He wandered off away from us all, singing of the Sea, and I did not see him again that day or that evening. But late in the night, I woke reaching for my axe, and found him perched on my windowsill like some odd gangly bird.
"If I had been an enemy, your axe would do you little good now," he said, a smile in his voice, though I could not see his face in the dark, with the torchlight on the city streets flickering behind him. "The moon has crossed half the sky since first I settled here."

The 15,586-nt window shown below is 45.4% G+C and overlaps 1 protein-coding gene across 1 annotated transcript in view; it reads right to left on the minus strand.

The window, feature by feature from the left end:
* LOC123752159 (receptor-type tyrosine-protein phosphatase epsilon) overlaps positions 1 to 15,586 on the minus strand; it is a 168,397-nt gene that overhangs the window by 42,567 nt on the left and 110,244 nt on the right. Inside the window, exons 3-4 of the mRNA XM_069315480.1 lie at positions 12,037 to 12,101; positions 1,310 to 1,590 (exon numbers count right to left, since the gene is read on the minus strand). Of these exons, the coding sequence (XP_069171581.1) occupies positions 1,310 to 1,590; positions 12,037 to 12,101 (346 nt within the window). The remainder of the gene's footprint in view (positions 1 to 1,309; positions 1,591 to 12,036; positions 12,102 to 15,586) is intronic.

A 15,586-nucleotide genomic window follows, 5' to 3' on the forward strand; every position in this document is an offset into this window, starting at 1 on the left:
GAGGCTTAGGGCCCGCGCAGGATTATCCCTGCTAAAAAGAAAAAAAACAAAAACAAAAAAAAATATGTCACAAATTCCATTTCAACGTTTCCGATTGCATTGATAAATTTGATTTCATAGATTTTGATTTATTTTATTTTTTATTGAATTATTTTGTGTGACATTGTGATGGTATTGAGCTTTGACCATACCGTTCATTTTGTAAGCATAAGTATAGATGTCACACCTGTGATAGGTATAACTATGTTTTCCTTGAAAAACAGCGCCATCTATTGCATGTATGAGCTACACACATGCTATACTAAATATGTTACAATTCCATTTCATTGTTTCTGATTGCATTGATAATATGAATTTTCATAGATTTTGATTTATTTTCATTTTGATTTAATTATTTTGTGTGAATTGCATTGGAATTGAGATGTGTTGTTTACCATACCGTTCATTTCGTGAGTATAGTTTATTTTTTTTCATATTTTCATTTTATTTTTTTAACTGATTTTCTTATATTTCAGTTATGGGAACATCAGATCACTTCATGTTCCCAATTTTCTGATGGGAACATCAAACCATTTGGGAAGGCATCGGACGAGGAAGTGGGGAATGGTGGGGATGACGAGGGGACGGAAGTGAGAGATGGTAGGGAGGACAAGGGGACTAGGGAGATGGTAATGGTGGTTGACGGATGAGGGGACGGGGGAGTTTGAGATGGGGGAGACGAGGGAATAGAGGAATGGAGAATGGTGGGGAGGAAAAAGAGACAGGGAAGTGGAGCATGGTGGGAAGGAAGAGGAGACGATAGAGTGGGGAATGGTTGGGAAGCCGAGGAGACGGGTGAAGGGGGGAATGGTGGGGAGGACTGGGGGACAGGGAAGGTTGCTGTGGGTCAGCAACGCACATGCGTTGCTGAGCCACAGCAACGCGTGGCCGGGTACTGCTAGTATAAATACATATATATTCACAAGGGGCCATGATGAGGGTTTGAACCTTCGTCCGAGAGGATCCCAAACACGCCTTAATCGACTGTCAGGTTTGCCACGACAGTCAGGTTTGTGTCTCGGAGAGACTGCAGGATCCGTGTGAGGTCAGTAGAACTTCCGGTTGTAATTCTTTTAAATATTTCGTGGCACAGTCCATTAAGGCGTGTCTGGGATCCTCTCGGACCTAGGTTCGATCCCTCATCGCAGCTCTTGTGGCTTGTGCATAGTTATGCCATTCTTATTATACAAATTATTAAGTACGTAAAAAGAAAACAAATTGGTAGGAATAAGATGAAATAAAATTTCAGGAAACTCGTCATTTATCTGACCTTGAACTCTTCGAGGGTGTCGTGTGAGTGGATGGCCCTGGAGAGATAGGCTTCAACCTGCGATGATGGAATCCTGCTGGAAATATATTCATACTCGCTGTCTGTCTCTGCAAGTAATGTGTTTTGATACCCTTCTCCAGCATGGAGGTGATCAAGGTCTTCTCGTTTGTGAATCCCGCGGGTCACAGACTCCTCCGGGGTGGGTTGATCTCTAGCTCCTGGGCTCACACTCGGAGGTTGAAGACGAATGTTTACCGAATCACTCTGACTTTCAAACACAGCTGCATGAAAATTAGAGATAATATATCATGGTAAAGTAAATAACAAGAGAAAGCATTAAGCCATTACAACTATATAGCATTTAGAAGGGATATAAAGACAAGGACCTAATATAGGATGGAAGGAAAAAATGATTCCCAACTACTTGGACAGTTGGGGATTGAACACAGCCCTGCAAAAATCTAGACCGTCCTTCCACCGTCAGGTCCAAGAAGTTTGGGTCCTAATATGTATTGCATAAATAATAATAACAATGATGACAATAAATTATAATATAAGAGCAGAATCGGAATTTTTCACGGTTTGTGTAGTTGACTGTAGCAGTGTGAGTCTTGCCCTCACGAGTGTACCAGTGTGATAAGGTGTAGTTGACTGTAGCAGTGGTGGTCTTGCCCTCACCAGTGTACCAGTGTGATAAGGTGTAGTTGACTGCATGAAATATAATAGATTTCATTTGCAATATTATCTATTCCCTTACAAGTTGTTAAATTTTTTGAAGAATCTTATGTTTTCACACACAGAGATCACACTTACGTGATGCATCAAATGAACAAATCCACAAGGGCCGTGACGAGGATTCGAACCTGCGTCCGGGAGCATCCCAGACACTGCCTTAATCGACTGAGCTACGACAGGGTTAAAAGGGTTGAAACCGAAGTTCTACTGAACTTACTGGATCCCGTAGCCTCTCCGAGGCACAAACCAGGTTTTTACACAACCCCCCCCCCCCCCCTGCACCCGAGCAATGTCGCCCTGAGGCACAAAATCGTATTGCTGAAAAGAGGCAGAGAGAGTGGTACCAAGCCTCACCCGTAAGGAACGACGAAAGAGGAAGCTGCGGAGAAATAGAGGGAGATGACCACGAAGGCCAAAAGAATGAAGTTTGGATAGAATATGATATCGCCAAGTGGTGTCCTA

"Could you find no more comfortable seat?" I asked shortly, for I had drunk much and was tired. And I did not like to think of him gone over Sea.
He said softly, "None I would prefer, save one, and that I might not have without asking."
Now, after all these weeks of quiet? I would gladly have strangled him, if I could have laid hands on him and not grown distracted. "How like an Elf," I snapped, drawing back the covers, "to wake me in the middle of the night with foolish questions, after frittering away the day with song."
He was still laughing even as he slipped in beside me, until I stopped his mouth and pressed him down into the furs.